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Gareth's Tips, Tools, and Shop Tales - Issue #108
Build a Portable Soldering Station
Ever since I saw Adam Savage build a portable soldering station, I've been thinking about creating one for myself. I don't do enough electronics anymore to justify a dedicated electronics workbench. When I do have a need for soldering, it's a hassle to get everything set up just to do a few solder points. And, in our new house, I have two work areas on different floors. So, I know I will break down and create a portable station at some point. Here is Laura Kampf's answer to such a portable, fully-powered station.
Rule of Thumb for Buying Tools
In a fascinating video from Adam Savage (where he has an "epiphany" on the science of precise measurement) he also shares a great tip on purchasing tools: "Buy the cheapest tool you can if it's a tool you don't know how to use, learn how to use it, and see if it integrates into your process and into your shop, and then go and buy the best tool that you can afford. Frequently, that one will last you for the rest of your life."
Ten Fantastic Modeling Tips
This video, from the YouTube channel Just for the fun of it, has some really useful tips and jigs for working with glues, painting tiny round parts, using 1-2-3 blocks, and more. I especially love the tip on making a CA glue applicator for tiny, tight spaces by sinking a sewing needle into a small dowel (or old brush handle) with the loop of the needle protruding out. This loop will deliver more glue to where you need it.
Five Hobby Tools You Didn't Know You Needed
One of the cool things about a hobby, or any domain of making, is constantly learning new little tricks and techniques and hearing about new tools that you didn't know you needed. I've been painting fantasy and sci-fi miniatures for decades and have never heard of any of the five tools suggested by miniature painter Lyla Mev in this video. The tools she swears by are cheap squeeze bottles, Silly Putty(!), cling wrap, sand timers, and trimmed brushes for "erasing" overpaint. See the video for more on how she applies each of these tools.
Filmmaking Tips for Makers on YouTube
We just sent the second volume of my book, Tips and Tales from the Workshop, off to the printers. Yay! It will be out in early March. One of the new features in Volume 2 is a chapter of tips for maker video content. So many people are doing video these days and we could all use improvement in how we communicate our projects through the camera. In this video on Morley Kert’s channel, he presents ten tips for maker video production. I wish I’d had these to add to my book. They include committing to a vibe and sticking with it, using establishing shots and B-rolls, mixing in handheld shots (if possible), using manual, not auto-focus, making sure your lights are the same color temperature, and more. Good stuff.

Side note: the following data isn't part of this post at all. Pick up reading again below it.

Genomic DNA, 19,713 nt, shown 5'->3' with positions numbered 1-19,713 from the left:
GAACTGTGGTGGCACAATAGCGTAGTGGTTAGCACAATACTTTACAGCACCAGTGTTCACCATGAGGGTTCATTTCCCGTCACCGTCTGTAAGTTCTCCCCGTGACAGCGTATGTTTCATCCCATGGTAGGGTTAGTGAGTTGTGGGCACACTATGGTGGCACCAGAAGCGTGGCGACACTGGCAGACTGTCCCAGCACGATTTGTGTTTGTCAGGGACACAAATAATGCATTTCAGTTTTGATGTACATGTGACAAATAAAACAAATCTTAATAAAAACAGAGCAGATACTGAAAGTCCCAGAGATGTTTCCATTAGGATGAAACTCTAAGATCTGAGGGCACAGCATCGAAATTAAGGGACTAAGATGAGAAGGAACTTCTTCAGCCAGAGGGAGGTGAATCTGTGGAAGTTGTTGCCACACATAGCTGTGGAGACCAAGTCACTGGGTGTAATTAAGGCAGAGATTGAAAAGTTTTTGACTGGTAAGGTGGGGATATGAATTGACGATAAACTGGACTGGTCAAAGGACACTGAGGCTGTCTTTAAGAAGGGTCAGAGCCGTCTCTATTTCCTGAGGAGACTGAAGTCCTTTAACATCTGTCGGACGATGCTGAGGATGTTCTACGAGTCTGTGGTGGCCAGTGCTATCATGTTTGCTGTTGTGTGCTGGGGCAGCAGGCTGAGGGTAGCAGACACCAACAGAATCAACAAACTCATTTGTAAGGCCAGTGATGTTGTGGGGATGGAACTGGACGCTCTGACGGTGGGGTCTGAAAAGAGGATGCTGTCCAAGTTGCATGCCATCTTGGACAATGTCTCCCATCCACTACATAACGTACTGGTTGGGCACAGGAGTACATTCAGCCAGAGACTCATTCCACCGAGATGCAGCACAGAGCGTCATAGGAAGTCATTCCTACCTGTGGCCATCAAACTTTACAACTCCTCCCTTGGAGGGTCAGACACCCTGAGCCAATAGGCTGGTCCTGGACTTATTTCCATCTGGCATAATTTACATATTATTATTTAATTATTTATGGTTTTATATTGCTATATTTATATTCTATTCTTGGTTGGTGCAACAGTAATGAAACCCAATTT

Using a Caliper's Depth Gauge to Transfer a Measurement
Here's a little calipers trick I've never thought of. Instead of using the outer jaws of your calipers to scribe a line onto a workpiece, lock your measurement in and then use the reading on the depth gauge on the other end of the calipers. Transfer that depth to a square and then use the square to scribe your line. Watch the Instagram video to make this clearer.
By the far, the reader who's contributed the most and best tips to this newsletter is Emory Kimbrough. Thanks, Emory! Here's his latest:
"We're all familiar with safety glasses and goggles, but there's a third option - sealed or hybrid safety glasses. These look like ordinary safety glasses, but they have foam seals around the eyes to keep out dust. Dust easily sneaks around the sides of safety glasses, and a minor dust irritation has some risk of growing into a serious problem. So, sealed safety glasses should be far better known and far more popular.
"You can buy sealed/hybrid glasses for less than $3.00 each, affordable for a school workshop or makerspace that needs safety glasses for every student. But my favorite new gear for 2021 was prescription sealed glasses. Prescription safety glasses are more comfortable and give better vision than putting goggles or oversized safety glasses on over your usual prescription glasses. And less nuisance = more compliance. I chose Titmus SW09R Livewire sealed glasses, for four reasons. First, they combine ANSI-rated impact protection with the dust seals. Next, they have a removable head strap that creates an even better seal against sneaky dust, and keeps the glasses from slipping down or slipping off at a bad moment. Finally, I have a very strong prescription for nearsightedness, plus I'm old enough to need progressive lenses. Many prescription safety glasses are not compatible with strong prescriptions, but these were available with progressive lenses and in my strong prescription. (You can also get the Titmus Livewires without prescription lenses.)
"I got mine with good customer service and prompt shipping from safetygearpro.com, but they are available from other suppliers. They came with a case that can clip to your belt -- good for keeping those safety glasses handy instead of way over on the other side of the shop tempting you to ignore them. They also came with a cleaning kit and an eyeglasses screwdriver. Prescription safety glasses are also a spare pair of ordinary eyeglasses, so these will go in my suitcase as an emergency back-up whenever I travel.
"Compared with ordinary safety glasses, dust-sealed hybrid glasses are all benefit and no drawback - So, prescription or non-prescription, make the change."